Thus, under our rules, local law determines who is entitled to represent a decedent's estate before this Court. Consequently, petitioners must establish that the petition was filed by a "fiduciary or other representative" authorized to institute a case on behalf of the estate of H. Lee Clifton under the law governing the disposition of his estate. Fehrs v. Commissioner, supra at 349.

We must hold that petitioners have failed to prove that H. Lee Clifton, deceased, is a party over which this Court has jurisdiction. Initially, since petitioners did not make any allegation as to the law governing the disposition of the decedent's estate, we are unable to determine the proper law to apply in deciding who had the capacity to file the petition on behalf of the decedent.3 We believe that this alone requires us to find that petitioners have not satisfied their burden of proof. Nevertheless, since the record suggests that the decedent resided and died in Texas and respondent in his memorandum of authorities has referred us to the laws of the State of Texas, we have considered Texas law and determined that it has not been established that either Mary L. Clifton or Glenn E. Clifton had the authority to file a petition for the decedent thereunder. See Fehrs v. Commissioner, supra at 349; Davison v. Commissioner [Dec. 17,235], 13 T.C. 554, 558 (1949).

Under Texas law, the administration of a decedent's estate is allowed only when necessary. Secs. 88, 178, Texas Probate Code Ann. (Vernon's 1956); Pitner v. United States [68-1 USTC ¶ 12,499], 388 F.2d 651, 655-656 (5th Cir. 1967). See also Basye, "Streamlining Administration Under the New Texas Probate Code," 35 Tex. L. Rev. 165 (1956). Therefore, Texas law permits a decedent's heirs at law to maintain a suit on behalf of his estate without formal authorization during the period allowed for instituting administration proceedings if they show that no administration of the estate is pending or necessary, and that the decedent left no will. Frazier v. Wynn, 472 S.W.2d 750, 752 (Tex. 1971); Pike v. Crosby, 472 S.W.2d 588, 590-591 (Tex. Civ. App. 1971); John Hancock Mut. Life Ins. Co.v. Sally, 163 S.W.2d 651, 651-652 (Tex. Civ. App. 1942).4 But cf. Butler v. United States, 23 F.Supp. 143 (S.D. Tex. 1938). Furthermore, section 160 of the Texas Probate Code Ann. (Vernon's 1956) provides that the surviving spouse possesses the powers of an administrator with respect to community property where no one has qualified as executor or administrator of the deceased spouse's estate. Where the income that is the basis for the notice of deficiency is community property, we have held that the surviving spouse has the capacity under the above-cited provision to represent the deceased spouse's estate before this Court. Estate of Berry v. Commissioner [Dec. 26,670], 41 T.C. 702, 706 (1964).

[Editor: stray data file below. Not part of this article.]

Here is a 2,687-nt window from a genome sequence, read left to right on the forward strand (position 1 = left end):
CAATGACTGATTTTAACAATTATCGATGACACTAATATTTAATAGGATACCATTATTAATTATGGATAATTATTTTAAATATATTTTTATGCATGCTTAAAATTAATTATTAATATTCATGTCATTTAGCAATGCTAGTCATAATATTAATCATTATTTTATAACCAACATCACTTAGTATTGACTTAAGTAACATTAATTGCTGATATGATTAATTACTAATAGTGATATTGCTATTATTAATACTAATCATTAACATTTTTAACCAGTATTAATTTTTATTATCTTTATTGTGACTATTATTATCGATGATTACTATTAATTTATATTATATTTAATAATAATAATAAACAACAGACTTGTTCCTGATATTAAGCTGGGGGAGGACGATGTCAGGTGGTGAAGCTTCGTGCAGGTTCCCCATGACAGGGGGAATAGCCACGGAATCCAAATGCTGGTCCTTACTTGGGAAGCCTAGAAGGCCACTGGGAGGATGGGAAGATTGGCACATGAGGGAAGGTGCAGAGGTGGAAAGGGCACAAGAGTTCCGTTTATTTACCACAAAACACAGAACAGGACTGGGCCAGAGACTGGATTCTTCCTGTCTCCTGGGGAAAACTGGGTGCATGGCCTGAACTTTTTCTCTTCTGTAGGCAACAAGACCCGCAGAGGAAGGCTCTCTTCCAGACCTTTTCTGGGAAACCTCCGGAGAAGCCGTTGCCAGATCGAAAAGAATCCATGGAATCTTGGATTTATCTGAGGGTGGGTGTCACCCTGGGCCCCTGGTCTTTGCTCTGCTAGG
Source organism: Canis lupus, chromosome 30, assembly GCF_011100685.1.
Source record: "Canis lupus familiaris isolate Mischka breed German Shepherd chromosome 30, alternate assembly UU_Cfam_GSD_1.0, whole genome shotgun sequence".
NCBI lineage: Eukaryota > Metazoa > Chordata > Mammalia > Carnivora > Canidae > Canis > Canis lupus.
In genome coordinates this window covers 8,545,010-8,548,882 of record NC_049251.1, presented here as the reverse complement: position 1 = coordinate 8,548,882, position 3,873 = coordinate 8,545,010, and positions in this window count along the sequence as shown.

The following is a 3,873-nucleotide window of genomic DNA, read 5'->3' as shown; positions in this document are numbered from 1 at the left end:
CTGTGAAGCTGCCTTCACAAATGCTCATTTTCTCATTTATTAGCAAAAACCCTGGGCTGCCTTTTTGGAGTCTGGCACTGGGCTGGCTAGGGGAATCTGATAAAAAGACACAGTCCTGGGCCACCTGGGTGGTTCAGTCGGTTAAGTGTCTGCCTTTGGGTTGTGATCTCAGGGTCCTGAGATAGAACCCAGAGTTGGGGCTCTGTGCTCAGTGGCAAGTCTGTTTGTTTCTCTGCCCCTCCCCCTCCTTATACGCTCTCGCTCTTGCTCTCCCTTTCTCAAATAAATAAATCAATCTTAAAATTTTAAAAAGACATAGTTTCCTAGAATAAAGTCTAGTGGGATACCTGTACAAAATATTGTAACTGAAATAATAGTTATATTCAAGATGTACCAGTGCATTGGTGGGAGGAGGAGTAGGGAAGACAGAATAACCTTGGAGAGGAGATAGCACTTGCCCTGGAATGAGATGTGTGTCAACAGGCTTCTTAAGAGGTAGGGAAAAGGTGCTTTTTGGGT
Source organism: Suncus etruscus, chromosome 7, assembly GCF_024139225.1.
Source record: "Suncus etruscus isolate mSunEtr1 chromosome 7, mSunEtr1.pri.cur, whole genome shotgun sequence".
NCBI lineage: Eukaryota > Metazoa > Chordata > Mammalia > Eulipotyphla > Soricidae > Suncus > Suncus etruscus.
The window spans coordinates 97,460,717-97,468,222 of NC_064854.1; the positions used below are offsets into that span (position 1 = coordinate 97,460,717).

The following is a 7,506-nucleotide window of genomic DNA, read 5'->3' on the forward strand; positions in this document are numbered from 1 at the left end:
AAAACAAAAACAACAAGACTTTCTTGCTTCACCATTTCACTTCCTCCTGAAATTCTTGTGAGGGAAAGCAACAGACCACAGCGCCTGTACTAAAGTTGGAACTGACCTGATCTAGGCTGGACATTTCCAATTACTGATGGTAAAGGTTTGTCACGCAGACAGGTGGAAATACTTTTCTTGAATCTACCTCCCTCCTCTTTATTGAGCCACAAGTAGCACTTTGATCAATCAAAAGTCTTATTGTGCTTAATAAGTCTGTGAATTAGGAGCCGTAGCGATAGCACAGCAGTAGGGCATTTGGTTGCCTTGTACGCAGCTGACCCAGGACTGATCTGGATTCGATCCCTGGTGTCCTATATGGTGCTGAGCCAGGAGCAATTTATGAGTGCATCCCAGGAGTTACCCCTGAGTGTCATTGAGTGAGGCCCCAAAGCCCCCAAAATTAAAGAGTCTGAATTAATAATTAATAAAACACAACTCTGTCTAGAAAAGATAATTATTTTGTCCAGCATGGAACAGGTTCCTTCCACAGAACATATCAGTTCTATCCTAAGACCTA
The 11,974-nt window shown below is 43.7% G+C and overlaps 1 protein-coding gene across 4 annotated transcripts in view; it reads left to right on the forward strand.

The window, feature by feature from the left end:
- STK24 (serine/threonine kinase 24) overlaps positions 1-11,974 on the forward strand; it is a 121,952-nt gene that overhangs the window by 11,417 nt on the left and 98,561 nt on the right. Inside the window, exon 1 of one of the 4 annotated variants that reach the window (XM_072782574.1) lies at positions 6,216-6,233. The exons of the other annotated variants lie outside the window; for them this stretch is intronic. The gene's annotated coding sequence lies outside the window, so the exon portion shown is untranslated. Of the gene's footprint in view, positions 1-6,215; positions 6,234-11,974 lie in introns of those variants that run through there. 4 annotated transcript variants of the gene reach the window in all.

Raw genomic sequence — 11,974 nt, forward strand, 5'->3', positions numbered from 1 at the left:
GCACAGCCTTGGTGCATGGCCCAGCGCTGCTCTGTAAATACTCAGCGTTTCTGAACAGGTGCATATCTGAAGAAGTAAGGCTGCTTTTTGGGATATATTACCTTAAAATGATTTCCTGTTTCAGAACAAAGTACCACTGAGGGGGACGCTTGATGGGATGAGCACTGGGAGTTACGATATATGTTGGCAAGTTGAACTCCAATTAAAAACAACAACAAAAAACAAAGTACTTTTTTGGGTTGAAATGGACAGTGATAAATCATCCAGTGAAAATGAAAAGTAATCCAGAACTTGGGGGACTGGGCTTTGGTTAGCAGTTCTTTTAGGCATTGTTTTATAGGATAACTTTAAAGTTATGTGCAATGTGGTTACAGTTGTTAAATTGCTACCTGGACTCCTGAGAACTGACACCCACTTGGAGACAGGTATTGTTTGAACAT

The record does not show whether H. Lee Clifton died testate or intestate, nor is there any indication as to whether or not an executor or administrator was ever appointed. Moreover, petitioners failed to even allege that no administration of the estate was pending or necessary. Finally, the record does not show that Mary L. Clifton and Glenn E. Clifton were the decedent's sole heirs or that they were empowered to represent all of his heirs. Under these circumstances, we cannot find that either Mary L. Clifton or Glenn E. Clifton had the authority to represent the decedent under Texas law. Thus, the power of attorney that Mary L. Clifton gave to Glenn E. Clifton, has no bearing on our jurisdiction over the decedent.

Accordingly, respondent's motion to dismiss for lack of jurisdiction as to H. Lee Clifton, deceased, and to change caption must be granted.

An appropriate order will be issued.

FootNotes


1. All statutory references are to the Internal Revenue Code of 1954, as amended.
2. Unless otherwise indicated, any "Rule" references are to the Tax Court Rules of Practice and Procedure.
3. Petitioners not only failed to make any specific allegation as to the law governing the disposition of the decedent's estate, but also failed to allege facts from which we could determine what law to apply.
4. See also Beatty v. Commissioner [Dec. 36,949(M)], T.C. Memo. 1980-168.